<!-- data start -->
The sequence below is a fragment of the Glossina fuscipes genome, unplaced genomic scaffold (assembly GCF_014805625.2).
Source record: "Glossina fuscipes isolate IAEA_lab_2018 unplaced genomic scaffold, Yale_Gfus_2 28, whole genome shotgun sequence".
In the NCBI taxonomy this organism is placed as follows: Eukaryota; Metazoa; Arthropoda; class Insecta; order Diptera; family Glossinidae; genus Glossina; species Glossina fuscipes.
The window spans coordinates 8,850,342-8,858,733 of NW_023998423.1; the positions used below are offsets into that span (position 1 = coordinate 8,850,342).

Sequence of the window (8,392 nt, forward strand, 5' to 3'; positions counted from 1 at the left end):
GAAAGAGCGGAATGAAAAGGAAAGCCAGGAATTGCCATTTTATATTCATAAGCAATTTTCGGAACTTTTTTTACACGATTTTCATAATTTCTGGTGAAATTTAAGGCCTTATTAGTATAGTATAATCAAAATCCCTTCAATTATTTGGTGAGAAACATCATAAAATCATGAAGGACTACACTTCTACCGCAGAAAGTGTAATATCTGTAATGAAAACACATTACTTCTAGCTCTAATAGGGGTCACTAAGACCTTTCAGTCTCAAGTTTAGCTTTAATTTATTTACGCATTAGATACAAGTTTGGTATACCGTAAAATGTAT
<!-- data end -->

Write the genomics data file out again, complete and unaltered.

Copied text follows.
The sequence below is a fragment of the Glossina fuscipes genome, unplaced genomic scaffold (assembly GCF_014805625.2).
Source record: "Glossina fuscipes isolate IAEA_lab_2018 unplaced genomic scaffold, Yale_Gfus_2 28, whole genome shotgun sequence".
In the NCBI taxonomy this organism is placed as follows: Eukaryota; Metazoa; Arthropoda; class Insecta; order Diptera; family Glossinidae; genus Glossina; species Glossina fuscipes.
The window spans coordinates 8,850,342-8,858,733 of NW_023998423.1; the positions used below are offsets into that span (position 1 = coordinate 8,850,342).

Sequence of the window (8,392 nt, forward strand, 5' to 3'; positions counted from 1 at the left end):
GAAAGAGCGGAATGAAAAGGAAAGCCAGGAATTGCCATTTTATATTCATAAGCAATTTTCGGAACTTTTTTTACACGATTTTCATAATTTCTGGTGAAATTTAAGGCCTTATTAGTATAGTATAATCAAAATCCCTTCAATTATTTGGTGAGAAACATCATAAAATCATGAAGGACTACACTTCTACCGCAGAAAGTGTAATATCTGTAATGAAAACACATTACTTCTAGCTCTAATAGGGGTCACTAAGACCTTTCAGTCTCAAGTTTAGCTTTAATTTATTTACGCATTAGATACAAGTTTGGTATACCGTAAAATGTAT